I feel confident that I have served Peachtree City faithfully on City Council for the past eight years and I would be honored to continue to serve the citizens of Peachtree City as your next Mayor.

Vote Terry Ernst for Mayor

Better for Peachtree City

Terry Ernst

Peachtree City, Ga.


  1. Terry as far as I can tell you’re a fine person and a humble servant who doesn’t beat his chest with his fist like two other former loudmouth mayors. Plus you’re a fellow Hawkeye, so you got my vote. Unless you say you pull for Iowa State….:then we need to talk.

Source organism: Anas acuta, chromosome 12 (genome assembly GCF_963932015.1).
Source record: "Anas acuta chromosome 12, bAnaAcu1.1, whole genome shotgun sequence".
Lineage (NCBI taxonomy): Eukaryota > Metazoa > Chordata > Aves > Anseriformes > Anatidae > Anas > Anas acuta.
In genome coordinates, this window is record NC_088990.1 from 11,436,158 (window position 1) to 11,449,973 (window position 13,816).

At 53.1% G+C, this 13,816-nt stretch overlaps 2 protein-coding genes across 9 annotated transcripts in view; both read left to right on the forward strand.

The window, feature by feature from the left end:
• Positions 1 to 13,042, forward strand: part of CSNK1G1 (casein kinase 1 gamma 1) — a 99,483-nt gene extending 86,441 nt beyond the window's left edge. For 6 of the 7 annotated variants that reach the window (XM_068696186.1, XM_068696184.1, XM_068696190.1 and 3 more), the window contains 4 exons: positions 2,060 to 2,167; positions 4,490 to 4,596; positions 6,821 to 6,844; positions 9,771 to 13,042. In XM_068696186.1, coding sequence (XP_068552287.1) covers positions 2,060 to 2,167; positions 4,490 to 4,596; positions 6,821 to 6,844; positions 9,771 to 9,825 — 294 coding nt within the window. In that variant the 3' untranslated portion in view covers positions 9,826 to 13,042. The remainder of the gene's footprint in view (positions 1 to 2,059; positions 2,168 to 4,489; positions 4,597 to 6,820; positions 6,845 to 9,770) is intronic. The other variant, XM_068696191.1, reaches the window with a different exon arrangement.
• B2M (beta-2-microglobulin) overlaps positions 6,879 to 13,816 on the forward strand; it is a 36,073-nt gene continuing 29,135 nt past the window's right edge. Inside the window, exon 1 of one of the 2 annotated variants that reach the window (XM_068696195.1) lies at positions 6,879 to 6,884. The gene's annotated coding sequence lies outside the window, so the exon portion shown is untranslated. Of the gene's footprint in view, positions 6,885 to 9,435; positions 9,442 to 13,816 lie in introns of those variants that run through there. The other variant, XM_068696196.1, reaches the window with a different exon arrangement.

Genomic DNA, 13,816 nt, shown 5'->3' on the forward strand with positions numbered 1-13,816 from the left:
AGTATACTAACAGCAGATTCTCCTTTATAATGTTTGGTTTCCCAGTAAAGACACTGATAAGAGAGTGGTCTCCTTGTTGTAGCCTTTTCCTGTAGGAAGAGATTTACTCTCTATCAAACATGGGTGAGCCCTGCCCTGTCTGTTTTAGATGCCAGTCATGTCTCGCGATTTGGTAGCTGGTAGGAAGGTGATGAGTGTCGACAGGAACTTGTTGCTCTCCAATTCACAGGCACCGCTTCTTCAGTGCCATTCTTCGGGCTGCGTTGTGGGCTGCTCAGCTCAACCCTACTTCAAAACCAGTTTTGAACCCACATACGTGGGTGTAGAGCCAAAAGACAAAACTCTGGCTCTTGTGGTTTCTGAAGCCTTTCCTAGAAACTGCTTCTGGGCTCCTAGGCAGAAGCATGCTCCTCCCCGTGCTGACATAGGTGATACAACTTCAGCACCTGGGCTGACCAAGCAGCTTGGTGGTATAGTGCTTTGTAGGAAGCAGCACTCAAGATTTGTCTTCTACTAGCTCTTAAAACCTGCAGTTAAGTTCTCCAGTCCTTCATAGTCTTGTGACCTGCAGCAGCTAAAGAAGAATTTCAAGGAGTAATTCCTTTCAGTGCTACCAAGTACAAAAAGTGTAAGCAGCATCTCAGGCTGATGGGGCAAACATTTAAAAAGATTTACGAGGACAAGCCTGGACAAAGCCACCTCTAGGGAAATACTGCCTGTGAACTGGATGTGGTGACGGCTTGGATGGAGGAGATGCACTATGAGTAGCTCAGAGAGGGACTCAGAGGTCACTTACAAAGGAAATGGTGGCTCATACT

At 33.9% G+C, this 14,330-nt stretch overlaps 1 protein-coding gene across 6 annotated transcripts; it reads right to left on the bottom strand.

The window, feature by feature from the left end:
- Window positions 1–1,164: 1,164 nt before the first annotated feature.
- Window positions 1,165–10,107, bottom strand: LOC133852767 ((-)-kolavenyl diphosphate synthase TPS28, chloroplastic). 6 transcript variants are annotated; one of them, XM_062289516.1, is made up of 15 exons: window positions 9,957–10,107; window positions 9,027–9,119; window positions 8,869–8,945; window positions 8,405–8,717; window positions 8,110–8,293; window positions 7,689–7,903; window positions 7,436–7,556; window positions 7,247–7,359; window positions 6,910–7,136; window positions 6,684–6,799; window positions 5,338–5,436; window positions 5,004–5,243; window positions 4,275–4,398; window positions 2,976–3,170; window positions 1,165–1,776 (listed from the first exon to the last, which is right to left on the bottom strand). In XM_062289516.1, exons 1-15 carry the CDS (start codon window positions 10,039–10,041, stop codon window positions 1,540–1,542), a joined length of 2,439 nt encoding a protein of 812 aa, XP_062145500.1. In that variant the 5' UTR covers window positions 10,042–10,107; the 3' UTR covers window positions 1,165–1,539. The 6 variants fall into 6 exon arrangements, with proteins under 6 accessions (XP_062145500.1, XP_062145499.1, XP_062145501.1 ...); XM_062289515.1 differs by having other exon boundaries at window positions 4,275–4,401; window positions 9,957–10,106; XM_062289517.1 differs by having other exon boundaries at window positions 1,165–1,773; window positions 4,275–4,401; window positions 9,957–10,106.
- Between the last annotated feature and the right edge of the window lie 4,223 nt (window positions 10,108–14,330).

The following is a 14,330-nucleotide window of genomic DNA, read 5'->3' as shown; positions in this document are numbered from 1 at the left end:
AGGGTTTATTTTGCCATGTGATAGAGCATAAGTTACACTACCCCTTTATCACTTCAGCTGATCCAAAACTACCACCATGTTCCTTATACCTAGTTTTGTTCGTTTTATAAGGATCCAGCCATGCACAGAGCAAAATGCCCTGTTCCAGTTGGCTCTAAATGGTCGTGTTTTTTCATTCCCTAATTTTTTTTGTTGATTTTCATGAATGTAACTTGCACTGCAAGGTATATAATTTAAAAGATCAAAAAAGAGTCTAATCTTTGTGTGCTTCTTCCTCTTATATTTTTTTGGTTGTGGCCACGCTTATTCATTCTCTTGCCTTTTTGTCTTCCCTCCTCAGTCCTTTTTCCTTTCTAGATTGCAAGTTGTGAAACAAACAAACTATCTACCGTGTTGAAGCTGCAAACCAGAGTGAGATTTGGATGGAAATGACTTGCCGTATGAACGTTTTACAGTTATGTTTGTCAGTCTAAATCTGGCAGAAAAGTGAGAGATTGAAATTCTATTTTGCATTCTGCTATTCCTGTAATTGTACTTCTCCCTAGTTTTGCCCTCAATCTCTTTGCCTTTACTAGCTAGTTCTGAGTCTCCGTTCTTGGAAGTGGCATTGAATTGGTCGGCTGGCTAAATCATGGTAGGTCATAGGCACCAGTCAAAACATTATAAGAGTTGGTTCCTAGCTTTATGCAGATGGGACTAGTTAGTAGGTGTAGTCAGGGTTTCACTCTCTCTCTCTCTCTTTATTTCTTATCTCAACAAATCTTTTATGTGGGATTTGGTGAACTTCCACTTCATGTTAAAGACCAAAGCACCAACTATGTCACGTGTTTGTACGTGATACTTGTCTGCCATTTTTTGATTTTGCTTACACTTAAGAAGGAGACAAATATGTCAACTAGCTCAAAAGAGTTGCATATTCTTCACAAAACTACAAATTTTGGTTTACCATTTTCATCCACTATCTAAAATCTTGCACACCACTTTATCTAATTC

2. Terry, I would disagree with you that PTC is in great financial shape. If PTC is in such great financial shape, then why is PTC placing an unfair tax burden on the backs of its youth? In PTC, children who participated in PTC recreational sports programs (soccer, baseball, lacrosse, softball, etc.), are being taxed to use PTC recreational facilities. Each child pays to the city an impact fee, each season, they participate in a PTC recreational sports program. That impact fee is supposed to be used to sustain PTC recreational sports facilities (indoor and outdoor). This impact fee is in addition to the portion of their parents’ property taxes, that are allocated to PTC, to sustain PTC parks and recreational assets. Now, the youth of PTC are being forced to pay for the electricity, that their recreational sports programs use, at PTC recreational sports facilities. Soccer, baseball, lacrosse, and softball recreational sports programs are being forced to pay upwards of $10,000 a season, to use the lights at PTC outdoor facilities. That is over $20,000 a year, from each and every recreational sports program. So why, are the children carrying this tax burden, when PTC is in such great financial shape? I would think that between the PTC specific impact fee, that each child pays, for each season they play recreational sports and the property taxes their parents pay; that PTC would have more than enough money to sustain PTC’s recreational sports facilities.